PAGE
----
JERUSALEM – Israel announced plans Tuesday to build more than 1,000 homes in disputed east Jerusalem, infuriating the Palestinians and triggering a new crisis in already troubled peace talks.
Palestinian officials accused Israel of undermining efforts to reach a peace agreement by the end of the year and urged a halt to the project.
The fate of east Jerusalem is the thorniest issue in the peace talks. Israel captured the area in the 1967 Middle East war, later formally annexing it and building a string of neighborhoods that are now home to 180,000 Israelis.
Israel expects to retain Jewish neighborhoods in east Jerusalem under a peace deal, but the Palestinians see construction there as threatening a final agreement.
The Palestinians claim east Jerusalem as the capital of a future independent state and have been urging Israeli Prime Minister Ehud Olmert to halt construction in the area.
Israel’s housing minister, Zeev Boim, announced the latest construction plans in response to assertions from Jerusalem’s city manager that Olmert was holding up work in east Jerusalem. Boim said a partial building freeze ordered recently applied only to settlements in the West Bank and not Jerusalem.
“We are building all over Jerusalem within its municipal borders. What people call delays are in fact final stages of coordination with City Hall,” Boim told Israel Radio.
He said plans were under way to build 370 homes in Har Homa and 750 apartments in Pisgat Zeev, two Jewish neighborhoods in east Jerusalem.
Israel disclosed a similar plan in December to build some 300 homes in Har Homa, days after resuming peace talks with Palestinian President Mahmoud Abbas at a U.S.-hosted summit in Annapolis, Md. That plan drew U.S. criticism and stalled the talks for weeks.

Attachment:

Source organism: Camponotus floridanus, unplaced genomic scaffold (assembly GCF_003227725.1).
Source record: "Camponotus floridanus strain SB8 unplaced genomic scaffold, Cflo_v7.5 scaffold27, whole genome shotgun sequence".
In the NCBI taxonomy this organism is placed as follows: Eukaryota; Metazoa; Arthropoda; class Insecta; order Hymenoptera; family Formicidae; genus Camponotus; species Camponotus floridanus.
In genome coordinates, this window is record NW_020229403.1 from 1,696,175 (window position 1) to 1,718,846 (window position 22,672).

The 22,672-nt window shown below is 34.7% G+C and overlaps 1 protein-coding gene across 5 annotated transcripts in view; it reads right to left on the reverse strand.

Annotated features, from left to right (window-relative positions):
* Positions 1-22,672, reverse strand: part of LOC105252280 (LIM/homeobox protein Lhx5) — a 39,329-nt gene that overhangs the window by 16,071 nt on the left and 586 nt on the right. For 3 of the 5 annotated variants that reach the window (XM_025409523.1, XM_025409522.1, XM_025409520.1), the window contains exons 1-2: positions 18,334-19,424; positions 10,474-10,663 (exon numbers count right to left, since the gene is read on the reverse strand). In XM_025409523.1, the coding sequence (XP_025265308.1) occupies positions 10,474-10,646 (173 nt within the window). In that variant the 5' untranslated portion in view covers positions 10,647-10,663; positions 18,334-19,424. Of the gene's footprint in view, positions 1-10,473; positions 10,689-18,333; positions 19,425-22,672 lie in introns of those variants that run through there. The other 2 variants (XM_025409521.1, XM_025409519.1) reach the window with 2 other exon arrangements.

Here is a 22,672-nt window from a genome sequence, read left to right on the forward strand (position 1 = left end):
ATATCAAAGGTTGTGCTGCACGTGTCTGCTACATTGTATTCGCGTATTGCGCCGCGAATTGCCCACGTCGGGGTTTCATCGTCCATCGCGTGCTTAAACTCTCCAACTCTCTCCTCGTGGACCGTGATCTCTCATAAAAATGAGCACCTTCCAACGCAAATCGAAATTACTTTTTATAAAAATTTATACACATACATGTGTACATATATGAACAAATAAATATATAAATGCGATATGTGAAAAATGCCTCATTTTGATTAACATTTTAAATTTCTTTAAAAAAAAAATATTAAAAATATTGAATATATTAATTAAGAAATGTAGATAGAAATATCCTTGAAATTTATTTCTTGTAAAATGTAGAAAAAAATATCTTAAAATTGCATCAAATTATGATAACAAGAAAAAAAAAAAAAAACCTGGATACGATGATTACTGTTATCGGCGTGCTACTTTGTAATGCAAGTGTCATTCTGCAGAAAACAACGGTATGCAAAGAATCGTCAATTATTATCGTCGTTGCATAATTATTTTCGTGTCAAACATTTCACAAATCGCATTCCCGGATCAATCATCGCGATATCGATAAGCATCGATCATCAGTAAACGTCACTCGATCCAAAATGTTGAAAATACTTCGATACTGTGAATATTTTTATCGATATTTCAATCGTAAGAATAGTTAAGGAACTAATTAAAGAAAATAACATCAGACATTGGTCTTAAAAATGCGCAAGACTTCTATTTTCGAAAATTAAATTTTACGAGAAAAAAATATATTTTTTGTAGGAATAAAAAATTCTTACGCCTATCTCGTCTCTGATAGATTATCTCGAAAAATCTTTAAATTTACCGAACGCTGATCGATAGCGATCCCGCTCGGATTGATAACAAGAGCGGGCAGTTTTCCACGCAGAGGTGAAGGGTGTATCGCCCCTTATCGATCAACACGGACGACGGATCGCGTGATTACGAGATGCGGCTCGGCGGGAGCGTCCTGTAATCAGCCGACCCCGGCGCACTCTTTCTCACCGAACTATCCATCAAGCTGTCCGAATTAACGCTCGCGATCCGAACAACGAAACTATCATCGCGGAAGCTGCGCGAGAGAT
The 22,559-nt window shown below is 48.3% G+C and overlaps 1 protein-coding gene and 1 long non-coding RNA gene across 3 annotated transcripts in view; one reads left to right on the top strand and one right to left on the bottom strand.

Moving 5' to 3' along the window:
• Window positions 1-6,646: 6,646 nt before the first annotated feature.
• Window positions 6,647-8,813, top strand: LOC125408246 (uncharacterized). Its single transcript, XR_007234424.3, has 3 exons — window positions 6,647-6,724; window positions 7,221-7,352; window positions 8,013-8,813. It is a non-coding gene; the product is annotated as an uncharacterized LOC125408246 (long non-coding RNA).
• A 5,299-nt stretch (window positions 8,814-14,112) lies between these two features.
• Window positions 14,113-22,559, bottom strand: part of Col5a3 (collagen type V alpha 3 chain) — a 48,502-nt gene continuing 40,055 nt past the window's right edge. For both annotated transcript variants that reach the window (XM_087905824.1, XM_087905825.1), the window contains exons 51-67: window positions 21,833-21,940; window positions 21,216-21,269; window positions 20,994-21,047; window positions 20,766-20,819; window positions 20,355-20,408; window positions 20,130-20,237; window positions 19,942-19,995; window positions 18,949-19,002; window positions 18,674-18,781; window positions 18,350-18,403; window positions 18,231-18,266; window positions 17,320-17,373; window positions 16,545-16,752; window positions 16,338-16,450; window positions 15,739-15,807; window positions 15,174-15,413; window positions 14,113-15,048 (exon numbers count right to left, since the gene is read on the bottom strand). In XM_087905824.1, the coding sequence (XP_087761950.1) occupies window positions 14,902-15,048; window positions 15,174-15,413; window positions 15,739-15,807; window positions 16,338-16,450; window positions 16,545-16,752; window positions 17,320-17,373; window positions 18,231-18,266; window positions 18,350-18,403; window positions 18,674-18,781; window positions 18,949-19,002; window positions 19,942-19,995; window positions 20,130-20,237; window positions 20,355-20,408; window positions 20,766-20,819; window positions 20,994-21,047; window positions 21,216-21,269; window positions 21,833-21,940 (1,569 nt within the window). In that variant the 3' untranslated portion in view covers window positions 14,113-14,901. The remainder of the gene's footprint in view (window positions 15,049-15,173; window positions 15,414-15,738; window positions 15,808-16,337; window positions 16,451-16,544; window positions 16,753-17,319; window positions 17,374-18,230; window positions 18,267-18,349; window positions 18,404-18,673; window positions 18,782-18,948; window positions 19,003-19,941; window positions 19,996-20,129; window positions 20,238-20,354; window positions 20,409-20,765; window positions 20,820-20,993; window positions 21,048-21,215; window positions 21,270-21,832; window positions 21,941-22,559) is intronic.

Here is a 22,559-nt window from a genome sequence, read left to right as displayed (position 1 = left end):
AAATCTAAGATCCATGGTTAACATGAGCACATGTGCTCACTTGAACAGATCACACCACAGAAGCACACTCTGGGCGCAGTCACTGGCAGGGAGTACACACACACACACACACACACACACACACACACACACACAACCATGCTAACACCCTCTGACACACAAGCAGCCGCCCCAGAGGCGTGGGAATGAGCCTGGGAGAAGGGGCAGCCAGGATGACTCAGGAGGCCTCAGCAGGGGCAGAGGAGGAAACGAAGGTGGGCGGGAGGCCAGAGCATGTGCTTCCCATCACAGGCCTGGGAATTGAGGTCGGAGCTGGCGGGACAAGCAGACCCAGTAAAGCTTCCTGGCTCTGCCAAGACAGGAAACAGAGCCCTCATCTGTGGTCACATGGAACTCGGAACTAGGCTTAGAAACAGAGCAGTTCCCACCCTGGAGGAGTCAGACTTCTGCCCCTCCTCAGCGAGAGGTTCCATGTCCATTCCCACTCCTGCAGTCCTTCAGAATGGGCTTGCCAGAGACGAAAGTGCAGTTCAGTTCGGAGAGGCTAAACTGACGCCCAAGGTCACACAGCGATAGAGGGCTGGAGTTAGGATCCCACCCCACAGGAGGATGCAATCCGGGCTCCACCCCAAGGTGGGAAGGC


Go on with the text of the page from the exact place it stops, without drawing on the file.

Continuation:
At the Annapolis summit, Olmert and Abbas set a December 2008 target for reaching a final peace accord. On Tuesday, Palestinian negotiator Saeb Erekat said the latest construction threatens chances of meeting that goal.
“We condemn these Israeli declarations, and once again we ask the Israeli government to give peace a chance by stopping all settlement activity,” he said.
In Washington, the State Department said it would seek clarification from the Israelis about the announcement, which it called a “potential irritant” to the peace process along with continued rocket attacks into Israel from Gaza.
“Our people are going to go in and seek clarification and find out exactly what this is,” spokesman Sean McCormack told reporters. “If there is anything further to say about it at that point, we will.”
During a visit to Germany, Olmert did not comment directly on the uproar, but said talks on Jerusalem would be put off to the end of the negotiating process.
“We try to move on forward through those issues which can be resolved, perhaps, faster than the others,” he said. “Some other issues are on the agenda, but they will be discussed later, including the issue of Jerusalem.”
Olmert has signaled a readiness to relinquish most of the West Bank and some Arab neighborhoods of Jerusalem as part of a final peace deal.
His flexibility on Jerusalem has prompted criticism from hard-line political opponents, as well as some members of his fragile coalition government.
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